The contract calls for the purchase of new lithium-ion batteries to store electricity generated by the company’s wind turbine facilities. Vattenfall is one of the largest utility companies in Europe, with operations in Sweden, Denmark, Finland, Germany, the Netherlands, Poland, and the United Kingdom. It is wholly owned by the Swedish government.
The batteries will be the same 33 kWh batteries used by BMW to power its i3 electric sedans and will include a proprietary battery management system created by BMW. The contract calls for the delivery of 1,000 batteries a year. Vattenfall is pushing ahead with aggressive clean energy goals. It recently announced that it would replace all 3,500 vehicles in its company fleet with EVs.
The announcement underscores how quickly things change in technology today. In late 2015, BMW was hard at work on a plan to use recycled EV batteries for grid storage. Last year, Tesla chief technology officer JB Straubel gave a talk in which he said his company had carefully evaluated both new and used batteries and decided that new was the most effective strategy.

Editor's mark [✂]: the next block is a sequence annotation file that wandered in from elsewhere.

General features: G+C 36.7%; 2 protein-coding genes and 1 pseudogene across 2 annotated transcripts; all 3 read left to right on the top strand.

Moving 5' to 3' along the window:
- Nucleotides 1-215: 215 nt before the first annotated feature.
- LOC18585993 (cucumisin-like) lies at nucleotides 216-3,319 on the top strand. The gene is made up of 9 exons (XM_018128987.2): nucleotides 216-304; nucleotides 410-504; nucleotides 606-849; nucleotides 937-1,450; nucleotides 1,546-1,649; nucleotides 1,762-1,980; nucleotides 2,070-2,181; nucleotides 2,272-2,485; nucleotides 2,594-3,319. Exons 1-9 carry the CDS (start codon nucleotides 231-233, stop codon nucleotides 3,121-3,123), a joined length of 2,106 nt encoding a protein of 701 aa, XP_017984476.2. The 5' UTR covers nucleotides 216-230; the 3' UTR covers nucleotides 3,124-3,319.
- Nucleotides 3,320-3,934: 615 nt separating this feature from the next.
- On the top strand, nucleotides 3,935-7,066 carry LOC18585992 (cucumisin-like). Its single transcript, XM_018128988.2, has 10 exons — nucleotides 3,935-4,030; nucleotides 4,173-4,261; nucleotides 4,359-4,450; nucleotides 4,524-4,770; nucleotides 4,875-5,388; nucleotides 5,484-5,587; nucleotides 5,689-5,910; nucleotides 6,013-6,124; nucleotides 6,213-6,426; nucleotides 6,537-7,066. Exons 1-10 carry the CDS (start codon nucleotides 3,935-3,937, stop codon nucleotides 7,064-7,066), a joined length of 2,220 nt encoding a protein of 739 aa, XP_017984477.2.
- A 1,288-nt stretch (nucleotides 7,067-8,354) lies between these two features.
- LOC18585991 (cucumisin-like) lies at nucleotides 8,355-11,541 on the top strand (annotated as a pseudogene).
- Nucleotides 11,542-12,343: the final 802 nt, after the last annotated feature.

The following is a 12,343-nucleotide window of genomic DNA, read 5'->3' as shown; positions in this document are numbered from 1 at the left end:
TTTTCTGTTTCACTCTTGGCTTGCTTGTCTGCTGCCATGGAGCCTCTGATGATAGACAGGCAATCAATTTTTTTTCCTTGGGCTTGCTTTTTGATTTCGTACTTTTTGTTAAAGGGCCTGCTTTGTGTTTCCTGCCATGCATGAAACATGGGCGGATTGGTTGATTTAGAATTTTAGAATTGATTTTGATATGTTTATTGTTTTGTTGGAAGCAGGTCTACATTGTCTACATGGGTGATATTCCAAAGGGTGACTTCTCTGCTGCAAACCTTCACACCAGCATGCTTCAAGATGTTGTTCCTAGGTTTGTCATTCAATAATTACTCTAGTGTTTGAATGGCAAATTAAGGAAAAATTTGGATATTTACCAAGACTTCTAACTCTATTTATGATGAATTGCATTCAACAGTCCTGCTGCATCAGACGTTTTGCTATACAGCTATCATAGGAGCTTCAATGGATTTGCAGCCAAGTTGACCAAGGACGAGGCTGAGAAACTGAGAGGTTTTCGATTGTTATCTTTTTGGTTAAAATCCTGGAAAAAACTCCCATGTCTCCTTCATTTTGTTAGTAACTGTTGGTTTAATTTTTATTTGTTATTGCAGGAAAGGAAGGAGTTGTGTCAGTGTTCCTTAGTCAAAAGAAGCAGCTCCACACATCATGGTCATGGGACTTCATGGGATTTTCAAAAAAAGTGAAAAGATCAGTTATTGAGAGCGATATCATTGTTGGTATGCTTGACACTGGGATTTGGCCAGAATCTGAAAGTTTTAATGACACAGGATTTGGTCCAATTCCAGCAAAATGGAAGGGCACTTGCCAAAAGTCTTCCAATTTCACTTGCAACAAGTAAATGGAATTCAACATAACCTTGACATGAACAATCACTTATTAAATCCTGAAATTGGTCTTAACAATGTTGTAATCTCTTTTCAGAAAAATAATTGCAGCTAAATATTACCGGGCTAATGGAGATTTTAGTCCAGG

“Energy storage and grid stability are the major topics of the new energy world,” says Gunnar Groebler, senior vice president of Vattenfall and head of its wind energy division. “We want to use the sites where we generate electricity from renewable energies in order to drive the transformation to a new energy system and to facilitate the integration of renewable energies into the energy system with the storage facilities. The decoupling of production and consumption and the coupling of different consumption sectors are in the focus of our work.”
The BMW batteries will be used first at the Princess Alexia wind farm, a 122-megawatt facility near Amsterdam. The battery storage portion will have a total capacity of 3.2 megawatts and will be Vattenfall’s first large storage project in the Netherlands. A second installation at the Pen y Cymoedd wind farm in Wales is contemplated, as well as at a future wind farm under consideration near Hamburg.
Grid storage installations help balance the grid by absorbing excess electricity and feeding it back into the grid when needed. The needs of an electrical grid can change second by second. Only batteries are capable of handling such nearly instantaneous fluctuations in demand. Battery storage contributes to higher network quality and a more efficient use of the existing network structure and is an important part of Vattenfall’s strive to power climate smarter living.
“We are pleased that we have found a supplier in BMW, who meets our high safety requirements with the use of the batteries with reliably good quality from German series production,” says Daniel Hustadt, project manager for large batteries at Vattenfall Innovation.